Yesterday was interesting to say the least. Many months ago my mother shared with me an article about a Japanese “fertility” festival, where giant phalluses are paraded through the streets in celebration. Then the other day, one of my friends here mentioned that it was coming up soon, so I did some research and discovered that it occurs on the first Sunday of every April. So I knew what I was doing with my Sunday.
The festival “Kanamara Matsuri” was held at the phallus-shaped Kanayama Shrine in Kawasaki, Japan – about an hour away from where I live. So I hopped on the train and made my way without too much difficulty. One of the websites I had visited advised to just “follow the crowds” and indeed, that’s what I did.
The entrance to the festival was very clearly marked out by colourful banners, spread along the shrine gates.
Known as the Festival of the Steel Phallus, many of the participants pray to a god of fertility for sexual prosperity and protection from infections. One area of the shrine hosted the steel phallus itself, surrounded by dozens of personal prayer plaques.
Another major attraction of the festival is the multitude of genitalia-themed foods and souvenirs. Vendors filled the area, selling a variety of penis-pops, sausages, and other suggestively shaped foods. There was even an auction of carved turnips.
I was also just in time to catch the end of the parade which involved a large group of people carrying two enshrined phalluses through the streets, culminating in a ceremony at the shrine.
Although I didn’t understand a word of what was said during the ceremony, there was a lot of cheering and chanting which made the whole thing quite a sight.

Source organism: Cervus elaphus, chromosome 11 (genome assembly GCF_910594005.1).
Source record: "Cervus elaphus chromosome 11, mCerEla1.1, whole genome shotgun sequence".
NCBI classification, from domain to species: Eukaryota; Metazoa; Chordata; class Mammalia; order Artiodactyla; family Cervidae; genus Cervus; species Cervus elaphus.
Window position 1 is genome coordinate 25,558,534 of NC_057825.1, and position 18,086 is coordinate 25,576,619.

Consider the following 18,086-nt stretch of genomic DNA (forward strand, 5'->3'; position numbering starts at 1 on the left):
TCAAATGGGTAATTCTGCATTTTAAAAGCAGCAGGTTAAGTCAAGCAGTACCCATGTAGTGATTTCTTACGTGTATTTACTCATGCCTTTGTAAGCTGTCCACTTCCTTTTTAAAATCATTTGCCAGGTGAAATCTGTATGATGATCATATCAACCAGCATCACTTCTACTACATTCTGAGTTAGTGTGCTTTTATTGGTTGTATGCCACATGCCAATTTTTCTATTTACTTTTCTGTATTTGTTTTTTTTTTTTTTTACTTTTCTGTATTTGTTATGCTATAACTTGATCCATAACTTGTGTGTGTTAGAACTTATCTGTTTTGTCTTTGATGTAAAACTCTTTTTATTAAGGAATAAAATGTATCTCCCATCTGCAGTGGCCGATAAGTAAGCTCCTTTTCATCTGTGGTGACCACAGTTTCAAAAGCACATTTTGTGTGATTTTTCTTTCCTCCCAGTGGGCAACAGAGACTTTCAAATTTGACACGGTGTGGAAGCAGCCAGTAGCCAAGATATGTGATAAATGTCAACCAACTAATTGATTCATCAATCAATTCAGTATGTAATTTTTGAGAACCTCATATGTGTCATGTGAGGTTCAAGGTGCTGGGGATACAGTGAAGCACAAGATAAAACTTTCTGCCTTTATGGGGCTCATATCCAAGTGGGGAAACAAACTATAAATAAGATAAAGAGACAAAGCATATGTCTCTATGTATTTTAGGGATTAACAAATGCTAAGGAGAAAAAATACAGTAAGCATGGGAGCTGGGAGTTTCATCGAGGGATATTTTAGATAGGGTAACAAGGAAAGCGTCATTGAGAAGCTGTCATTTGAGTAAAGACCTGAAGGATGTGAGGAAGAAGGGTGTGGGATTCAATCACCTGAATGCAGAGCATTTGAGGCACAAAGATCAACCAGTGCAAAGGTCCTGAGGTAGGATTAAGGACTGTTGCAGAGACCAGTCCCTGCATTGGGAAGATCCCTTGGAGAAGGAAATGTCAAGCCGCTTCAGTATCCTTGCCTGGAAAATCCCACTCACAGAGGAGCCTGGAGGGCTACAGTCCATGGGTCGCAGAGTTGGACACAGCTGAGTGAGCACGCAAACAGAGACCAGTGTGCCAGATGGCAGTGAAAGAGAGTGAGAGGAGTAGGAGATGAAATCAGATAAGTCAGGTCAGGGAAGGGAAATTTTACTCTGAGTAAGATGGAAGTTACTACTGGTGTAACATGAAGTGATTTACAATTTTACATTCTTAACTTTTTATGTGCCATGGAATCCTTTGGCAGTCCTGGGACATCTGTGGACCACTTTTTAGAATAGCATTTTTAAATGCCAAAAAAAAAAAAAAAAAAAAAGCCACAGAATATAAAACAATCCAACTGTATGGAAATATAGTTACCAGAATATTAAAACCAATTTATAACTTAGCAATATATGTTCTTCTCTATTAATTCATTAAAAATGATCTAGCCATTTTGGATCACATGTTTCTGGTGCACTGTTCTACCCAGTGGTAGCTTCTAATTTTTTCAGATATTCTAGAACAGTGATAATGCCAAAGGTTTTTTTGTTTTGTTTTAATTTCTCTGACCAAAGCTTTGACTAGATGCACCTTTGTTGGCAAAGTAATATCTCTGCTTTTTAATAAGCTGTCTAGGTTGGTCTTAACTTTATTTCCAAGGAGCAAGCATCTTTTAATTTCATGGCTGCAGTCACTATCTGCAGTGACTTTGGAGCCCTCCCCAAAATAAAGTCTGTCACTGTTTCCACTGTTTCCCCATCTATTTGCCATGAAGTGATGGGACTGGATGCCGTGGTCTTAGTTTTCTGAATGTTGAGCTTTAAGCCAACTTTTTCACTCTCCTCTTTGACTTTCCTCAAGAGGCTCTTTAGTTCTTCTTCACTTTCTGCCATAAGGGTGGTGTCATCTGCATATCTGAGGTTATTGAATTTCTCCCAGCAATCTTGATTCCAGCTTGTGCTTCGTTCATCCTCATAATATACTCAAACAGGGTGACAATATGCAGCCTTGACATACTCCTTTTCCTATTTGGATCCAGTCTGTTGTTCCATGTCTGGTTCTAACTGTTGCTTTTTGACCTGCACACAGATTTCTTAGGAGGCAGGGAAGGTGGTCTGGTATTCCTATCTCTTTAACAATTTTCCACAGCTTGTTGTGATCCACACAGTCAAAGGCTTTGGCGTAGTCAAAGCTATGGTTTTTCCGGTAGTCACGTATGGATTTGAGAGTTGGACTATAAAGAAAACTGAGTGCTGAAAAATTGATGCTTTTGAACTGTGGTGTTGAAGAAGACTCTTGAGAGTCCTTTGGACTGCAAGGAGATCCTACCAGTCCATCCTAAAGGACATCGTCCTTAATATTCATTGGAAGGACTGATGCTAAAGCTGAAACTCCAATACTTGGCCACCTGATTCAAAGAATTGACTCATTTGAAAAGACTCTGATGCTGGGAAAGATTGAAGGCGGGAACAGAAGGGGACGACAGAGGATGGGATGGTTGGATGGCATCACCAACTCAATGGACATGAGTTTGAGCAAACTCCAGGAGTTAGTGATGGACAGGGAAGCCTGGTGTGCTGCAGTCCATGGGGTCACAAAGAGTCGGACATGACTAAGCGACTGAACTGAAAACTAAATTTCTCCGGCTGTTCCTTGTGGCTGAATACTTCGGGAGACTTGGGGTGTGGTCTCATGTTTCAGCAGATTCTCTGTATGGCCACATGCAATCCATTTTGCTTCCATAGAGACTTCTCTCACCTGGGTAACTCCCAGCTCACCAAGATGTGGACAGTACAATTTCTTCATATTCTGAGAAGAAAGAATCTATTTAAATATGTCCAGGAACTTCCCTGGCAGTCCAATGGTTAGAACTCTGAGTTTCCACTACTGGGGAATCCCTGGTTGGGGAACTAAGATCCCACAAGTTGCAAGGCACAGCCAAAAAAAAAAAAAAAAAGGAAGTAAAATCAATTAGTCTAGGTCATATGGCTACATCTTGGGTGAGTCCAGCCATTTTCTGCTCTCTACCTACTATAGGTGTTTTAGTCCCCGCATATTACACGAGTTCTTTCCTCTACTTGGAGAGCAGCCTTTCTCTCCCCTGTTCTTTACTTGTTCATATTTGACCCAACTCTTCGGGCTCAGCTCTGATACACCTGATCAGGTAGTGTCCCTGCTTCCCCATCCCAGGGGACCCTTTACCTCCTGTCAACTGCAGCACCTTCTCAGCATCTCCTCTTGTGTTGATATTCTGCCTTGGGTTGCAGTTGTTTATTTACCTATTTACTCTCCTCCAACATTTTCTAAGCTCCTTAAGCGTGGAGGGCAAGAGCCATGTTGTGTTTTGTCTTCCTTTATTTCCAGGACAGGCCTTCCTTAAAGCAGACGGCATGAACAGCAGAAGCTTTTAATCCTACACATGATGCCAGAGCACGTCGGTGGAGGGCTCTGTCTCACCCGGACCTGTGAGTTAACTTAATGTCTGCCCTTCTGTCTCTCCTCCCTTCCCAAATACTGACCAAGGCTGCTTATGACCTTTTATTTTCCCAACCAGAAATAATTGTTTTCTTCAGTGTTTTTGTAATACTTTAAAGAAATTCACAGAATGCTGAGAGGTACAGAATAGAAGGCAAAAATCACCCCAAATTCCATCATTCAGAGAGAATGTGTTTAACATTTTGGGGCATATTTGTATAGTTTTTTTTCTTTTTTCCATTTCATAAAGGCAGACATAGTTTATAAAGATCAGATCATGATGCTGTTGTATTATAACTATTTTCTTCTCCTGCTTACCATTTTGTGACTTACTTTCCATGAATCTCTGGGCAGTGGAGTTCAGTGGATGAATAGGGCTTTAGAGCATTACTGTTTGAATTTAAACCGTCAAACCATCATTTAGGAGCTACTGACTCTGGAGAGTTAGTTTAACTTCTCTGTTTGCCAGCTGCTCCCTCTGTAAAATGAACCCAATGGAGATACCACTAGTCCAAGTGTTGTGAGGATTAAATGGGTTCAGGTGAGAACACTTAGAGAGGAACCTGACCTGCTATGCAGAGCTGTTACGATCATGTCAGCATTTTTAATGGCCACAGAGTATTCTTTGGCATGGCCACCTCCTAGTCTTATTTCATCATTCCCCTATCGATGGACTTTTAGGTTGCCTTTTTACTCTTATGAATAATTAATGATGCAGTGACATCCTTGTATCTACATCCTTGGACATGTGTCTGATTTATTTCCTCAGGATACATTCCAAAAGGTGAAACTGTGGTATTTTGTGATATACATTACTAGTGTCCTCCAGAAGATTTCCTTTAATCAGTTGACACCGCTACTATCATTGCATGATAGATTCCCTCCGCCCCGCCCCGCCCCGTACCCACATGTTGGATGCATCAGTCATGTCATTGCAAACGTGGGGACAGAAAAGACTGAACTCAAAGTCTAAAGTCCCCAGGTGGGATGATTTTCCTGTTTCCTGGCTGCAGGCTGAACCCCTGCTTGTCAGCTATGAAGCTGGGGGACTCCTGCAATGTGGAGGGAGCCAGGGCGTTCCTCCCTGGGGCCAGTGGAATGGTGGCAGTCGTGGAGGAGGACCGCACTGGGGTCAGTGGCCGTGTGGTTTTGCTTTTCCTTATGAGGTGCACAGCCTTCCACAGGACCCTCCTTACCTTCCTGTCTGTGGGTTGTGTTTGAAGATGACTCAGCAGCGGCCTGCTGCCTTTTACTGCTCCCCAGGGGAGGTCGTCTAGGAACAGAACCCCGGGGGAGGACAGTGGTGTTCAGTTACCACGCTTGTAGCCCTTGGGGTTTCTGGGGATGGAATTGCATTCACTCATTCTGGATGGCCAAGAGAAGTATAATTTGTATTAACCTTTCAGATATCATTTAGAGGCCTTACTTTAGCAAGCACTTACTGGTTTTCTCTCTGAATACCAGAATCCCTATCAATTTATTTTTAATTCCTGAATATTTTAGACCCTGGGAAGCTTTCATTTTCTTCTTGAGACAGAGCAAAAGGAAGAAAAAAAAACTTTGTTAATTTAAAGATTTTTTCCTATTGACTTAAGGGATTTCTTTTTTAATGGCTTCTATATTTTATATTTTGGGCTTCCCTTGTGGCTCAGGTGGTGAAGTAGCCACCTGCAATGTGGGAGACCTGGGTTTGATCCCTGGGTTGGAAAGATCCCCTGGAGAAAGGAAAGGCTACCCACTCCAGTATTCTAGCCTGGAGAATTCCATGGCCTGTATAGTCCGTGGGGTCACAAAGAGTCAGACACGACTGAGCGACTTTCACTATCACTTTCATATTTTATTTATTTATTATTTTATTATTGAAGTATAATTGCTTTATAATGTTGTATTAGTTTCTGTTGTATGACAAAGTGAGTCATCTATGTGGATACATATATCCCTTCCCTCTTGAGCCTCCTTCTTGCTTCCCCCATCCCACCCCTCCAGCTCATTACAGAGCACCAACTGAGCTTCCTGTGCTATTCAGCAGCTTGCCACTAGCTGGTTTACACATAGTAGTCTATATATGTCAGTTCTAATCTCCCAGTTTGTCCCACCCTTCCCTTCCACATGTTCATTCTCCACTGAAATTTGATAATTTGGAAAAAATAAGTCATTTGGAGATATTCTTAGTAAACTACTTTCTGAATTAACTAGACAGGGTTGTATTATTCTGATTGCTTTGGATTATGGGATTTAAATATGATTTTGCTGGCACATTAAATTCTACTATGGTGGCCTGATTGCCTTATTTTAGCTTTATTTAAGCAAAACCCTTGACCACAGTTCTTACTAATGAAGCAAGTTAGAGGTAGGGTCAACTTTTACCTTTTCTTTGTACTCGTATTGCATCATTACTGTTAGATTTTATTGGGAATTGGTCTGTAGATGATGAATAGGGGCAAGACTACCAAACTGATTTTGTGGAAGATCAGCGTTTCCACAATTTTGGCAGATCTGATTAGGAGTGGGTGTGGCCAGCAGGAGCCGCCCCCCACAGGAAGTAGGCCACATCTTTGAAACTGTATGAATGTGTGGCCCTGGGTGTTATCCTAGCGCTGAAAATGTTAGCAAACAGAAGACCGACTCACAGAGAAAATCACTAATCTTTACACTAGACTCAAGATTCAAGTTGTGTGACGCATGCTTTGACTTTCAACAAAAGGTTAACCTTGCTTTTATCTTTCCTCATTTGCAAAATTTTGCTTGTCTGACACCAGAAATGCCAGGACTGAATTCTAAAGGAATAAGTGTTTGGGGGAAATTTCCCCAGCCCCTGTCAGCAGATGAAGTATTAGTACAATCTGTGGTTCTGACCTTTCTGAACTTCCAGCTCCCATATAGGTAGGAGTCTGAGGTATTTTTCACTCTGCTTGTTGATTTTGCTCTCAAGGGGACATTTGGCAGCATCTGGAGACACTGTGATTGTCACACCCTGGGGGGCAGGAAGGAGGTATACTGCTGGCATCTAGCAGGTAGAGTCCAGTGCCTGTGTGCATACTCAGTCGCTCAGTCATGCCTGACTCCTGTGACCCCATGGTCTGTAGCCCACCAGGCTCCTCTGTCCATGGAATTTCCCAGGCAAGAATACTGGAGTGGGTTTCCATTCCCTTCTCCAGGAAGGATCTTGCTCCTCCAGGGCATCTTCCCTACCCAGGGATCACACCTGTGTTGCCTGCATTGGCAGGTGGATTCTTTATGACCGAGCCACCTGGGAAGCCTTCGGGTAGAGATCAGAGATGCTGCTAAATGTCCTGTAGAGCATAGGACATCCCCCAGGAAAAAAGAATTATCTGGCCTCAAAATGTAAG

After the ceremony, things seemed to calm down a little, so I decided to take a stroll around the neighbourhood. The festival seemed to stretch across several blocks,with vendors selling fertility-themed foods and candies in almost every store I passed.
The The celebrations even seemed to continue on the grounds of another temple complex, where there were many food stalls and picnic tables right alongside the shrines. I still find it a little weird, seeing food stalls and open alcohol inside a temple area, but it seems to be a fairly common situation in Japan, so I guess I’ll just have to get used to it. I absolutely loved the temple area though, and enjoyed the quite deprive it offered from the more rambunctious activities back at the Kanayama Shrine.
During my wanderings, I even happened to make a couple of friends, and we proceeded spend the rest of the afternoon together exploring the area.
I must say, it was a throughly bizarre experience, but one I enjoyed immensely. At times, it was nearly impossible to stop myself from bursting out in fits of giggles, (like when I passed by a group of elderly ladies all sucking contentedly on realistic looking penis lollypops), but I was certainly not the only one struggling to control my laughter.
It seemed like the festival was actually more popular with tourists than with the locals, at least, it seemed to be marketed that way. The ceremony definitely had a more serious tone to it though, with many locals dressed in traditional costume, and following some sort of procession.
All in all, it was an interesting mix of tradition and tourist, which culminated in a truly unique Japan experience, which I will not be forgetting any time soon.